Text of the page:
In the field of economics, exports are products which are produced domestically and sold to foreign nations, while imports are products which are produced abroad and sold domestically.
A nation's balance of trade, also known as its net exports (NX), is the difference between the value of its total exports (X) and that of its total imports (M). So, $\mathrm{NX}equals;XM$.

Modeling Imports and Exports


In the basic Keynesian macroeconomic model, we consider the value of total exports (X) to be an exogenous variable, meaning it does not vary with the level of disposable income $I$ (real GDP less taxes [Y  T]), and is instead determined by external factors such as foreign exchange rates and barriers to trade. This is why total exports appears as a horizontal line in the "International Trade" graph below. The level of total imports (M), however, is assumed to be an endogenous variable and so it does vary with the level of disposable income (Y  T). The reasoning behind this assumption is that as income rises, consumers will spend more, both on domestic products and imported products. The degree to which a change in disposable income causes a change in total imports is determined by the marginal propensity to import (MPM). So, we can write total imports as the following function:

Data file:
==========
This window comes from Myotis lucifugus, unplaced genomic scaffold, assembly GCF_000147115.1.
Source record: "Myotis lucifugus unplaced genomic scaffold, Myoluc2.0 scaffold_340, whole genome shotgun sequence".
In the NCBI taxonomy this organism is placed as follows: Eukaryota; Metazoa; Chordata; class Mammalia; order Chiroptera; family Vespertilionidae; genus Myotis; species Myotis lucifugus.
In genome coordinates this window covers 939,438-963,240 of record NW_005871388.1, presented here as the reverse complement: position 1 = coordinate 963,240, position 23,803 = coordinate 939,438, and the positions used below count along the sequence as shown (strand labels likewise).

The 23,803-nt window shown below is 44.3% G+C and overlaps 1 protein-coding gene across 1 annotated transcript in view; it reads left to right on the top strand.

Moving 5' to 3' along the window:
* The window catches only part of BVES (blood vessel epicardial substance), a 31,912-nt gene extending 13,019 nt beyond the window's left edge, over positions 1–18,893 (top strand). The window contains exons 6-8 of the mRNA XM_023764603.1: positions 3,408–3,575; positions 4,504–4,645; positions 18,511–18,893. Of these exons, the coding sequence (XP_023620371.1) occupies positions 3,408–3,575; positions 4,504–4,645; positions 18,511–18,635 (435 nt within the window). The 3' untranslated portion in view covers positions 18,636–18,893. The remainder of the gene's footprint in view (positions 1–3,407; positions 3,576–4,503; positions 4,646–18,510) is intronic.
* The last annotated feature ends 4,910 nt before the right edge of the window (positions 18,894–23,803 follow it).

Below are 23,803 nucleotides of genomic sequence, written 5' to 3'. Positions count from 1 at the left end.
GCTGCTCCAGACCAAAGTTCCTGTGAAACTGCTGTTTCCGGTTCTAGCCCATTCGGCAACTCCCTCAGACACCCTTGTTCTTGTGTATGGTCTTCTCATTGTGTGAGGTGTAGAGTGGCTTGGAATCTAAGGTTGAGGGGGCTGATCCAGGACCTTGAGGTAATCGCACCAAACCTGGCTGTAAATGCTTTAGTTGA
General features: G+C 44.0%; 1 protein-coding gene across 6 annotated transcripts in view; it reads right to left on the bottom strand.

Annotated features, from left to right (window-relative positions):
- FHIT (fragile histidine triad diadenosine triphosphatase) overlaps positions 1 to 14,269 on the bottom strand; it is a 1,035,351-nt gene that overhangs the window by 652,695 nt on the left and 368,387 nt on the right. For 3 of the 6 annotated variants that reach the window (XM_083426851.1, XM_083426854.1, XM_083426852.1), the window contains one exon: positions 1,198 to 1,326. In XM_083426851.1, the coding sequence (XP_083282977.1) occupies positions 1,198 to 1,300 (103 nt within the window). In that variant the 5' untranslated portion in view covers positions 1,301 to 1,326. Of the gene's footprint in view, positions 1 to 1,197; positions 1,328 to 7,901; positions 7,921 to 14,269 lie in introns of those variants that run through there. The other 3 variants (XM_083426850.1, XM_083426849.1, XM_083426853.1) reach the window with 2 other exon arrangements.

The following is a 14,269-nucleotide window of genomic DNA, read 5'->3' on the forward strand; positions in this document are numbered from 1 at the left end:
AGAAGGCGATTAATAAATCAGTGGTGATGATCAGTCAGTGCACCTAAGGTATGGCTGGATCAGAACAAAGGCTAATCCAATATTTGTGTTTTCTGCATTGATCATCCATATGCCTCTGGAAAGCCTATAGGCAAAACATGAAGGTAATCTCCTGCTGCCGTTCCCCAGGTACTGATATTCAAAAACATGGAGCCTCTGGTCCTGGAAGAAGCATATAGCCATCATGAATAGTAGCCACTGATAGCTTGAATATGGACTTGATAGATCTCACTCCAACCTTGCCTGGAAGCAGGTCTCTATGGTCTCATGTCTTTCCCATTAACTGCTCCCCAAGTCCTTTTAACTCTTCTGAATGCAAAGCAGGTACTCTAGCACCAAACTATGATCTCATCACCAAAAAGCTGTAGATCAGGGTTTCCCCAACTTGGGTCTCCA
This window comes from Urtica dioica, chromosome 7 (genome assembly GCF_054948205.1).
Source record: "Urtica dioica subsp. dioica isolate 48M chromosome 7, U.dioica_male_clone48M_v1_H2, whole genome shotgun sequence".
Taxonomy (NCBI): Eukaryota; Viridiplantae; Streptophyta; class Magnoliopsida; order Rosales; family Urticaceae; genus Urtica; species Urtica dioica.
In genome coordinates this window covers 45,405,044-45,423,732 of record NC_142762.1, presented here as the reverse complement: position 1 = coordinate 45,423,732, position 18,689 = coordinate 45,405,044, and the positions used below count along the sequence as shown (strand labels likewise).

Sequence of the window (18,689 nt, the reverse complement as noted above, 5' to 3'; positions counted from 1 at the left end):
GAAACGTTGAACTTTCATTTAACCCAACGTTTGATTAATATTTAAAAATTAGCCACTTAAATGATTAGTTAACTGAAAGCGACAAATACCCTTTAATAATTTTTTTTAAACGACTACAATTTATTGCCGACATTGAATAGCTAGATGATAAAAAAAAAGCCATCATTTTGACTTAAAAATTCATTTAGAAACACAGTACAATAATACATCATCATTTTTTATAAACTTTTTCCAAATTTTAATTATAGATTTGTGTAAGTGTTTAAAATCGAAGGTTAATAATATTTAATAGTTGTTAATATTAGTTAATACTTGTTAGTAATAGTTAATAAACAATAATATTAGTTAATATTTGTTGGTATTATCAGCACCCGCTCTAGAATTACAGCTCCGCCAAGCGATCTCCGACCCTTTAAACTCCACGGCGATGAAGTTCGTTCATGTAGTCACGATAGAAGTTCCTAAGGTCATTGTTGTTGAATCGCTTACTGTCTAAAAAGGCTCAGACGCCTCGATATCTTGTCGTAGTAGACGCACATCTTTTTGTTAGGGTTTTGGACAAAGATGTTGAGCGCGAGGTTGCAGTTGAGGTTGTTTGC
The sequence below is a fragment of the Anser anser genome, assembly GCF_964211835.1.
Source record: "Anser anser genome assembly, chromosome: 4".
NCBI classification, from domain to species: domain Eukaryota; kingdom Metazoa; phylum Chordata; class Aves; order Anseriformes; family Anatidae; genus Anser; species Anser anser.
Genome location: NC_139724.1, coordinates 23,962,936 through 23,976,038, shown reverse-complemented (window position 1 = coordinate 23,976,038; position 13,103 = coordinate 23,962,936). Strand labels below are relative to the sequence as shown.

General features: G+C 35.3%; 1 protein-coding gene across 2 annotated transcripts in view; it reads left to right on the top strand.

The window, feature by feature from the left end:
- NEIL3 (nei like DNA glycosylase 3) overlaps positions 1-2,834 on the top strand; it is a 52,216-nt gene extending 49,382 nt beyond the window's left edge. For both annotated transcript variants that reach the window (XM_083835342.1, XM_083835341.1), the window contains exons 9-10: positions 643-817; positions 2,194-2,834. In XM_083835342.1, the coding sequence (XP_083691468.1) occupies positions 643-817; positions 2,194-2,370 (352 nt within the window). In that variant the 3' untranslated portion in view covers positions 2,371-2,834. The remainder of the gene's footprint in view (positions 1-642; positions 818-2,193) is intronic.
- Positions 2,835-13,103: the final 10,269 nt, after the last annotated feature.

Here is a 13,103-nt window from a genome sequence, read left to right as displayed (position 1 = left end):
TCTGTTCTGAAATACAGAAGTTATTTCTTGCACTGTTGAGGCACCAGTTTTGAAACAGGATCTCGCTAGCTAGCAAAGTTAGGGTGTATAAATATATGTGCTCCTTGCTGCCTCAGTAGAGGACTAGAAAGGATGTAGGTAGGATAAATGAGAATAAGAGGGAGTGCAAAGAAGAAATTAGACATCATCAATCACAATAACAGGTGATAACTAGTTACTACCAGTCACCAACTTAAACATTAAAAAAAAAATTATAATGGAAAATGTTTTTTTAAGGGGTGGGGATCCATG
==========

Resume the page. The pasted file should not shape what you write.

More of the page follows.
$M\=\mathrm{MPM}\left(YT\right)$.

The Balance of Trade graph shows the net exports (NX) function itself, which can be fully expressed as $\mathrm{NX}\=X\mathrm{MPM}\left(YT\right)$.
A nation is said to have balanced trade when total exports exactly equal total imports $Xequals;M$, which implies that $\mathrm{NX}equals;0$.
A nation is said to have a trade deficit when total imports exceed total exports, so X < M, which implies that $\mathrm{NX}0$.
A nation is said to have a trade surplus when total exports exceed total imports, so X > M, which implies that $\mathrm{NX}gt;0$.